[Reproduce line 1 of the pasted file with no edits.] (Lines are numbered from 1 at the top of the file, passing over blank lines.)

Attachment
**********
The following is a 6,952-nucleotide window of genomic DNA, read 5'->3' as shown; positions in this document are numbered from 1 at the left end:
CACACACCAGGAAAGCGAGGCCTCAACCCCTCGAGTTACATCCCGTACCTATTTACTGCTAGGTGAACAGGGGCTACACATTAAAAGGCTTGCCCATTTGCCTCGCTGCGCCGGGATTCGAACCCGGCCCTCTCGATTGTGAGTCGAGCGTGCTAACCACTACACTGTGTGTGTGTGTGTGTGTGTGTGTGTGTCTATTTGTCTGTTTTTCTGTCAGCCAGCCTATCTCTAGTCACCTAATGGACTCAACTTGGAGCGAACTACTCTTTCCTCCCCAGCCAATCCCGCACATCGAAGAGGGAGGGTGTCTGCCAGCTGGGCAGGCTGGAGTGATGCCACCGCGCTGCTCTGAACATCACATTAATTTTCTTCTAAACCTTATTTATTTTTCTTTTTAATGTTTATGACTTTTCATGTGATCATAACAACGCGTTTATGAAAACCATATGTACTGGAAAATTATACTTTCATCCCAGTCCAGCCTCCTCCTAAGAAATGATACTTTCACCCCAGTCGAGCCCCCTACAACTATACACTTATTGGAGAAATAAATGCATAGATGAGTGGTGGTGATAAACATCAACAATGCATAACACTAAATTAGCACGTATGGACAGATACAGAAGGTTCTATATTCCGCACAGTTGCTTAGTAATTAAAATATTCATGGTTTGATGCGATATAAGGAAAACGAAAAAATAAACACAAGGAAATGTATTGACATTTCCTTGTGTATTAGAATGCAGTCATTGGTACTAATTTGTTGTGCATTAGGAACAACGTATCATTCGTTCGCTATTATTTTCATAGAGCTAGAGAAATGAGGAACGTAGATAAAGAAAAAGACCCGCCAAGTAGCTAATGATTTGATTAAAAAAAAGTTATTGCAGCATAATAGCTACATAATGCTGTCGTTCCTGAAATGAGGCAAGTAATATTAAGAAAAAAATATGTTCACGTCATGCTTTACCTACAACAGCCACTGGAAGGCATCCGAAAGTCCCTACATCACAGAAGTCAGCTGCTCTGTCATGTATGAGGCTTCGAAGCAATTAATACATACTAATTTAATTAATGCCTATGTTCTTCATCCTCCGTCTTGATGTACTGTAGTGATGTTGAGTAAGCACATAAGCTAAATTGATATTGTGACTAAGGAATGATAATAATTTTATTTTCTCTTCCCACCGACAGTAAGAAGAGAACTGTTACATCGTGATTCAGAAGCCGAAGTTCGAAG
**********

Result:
The following is a 6,952-nucleotide window of genomic DNA, read 5'->3' as shown; positions in this document are numbered from 1 at the left end: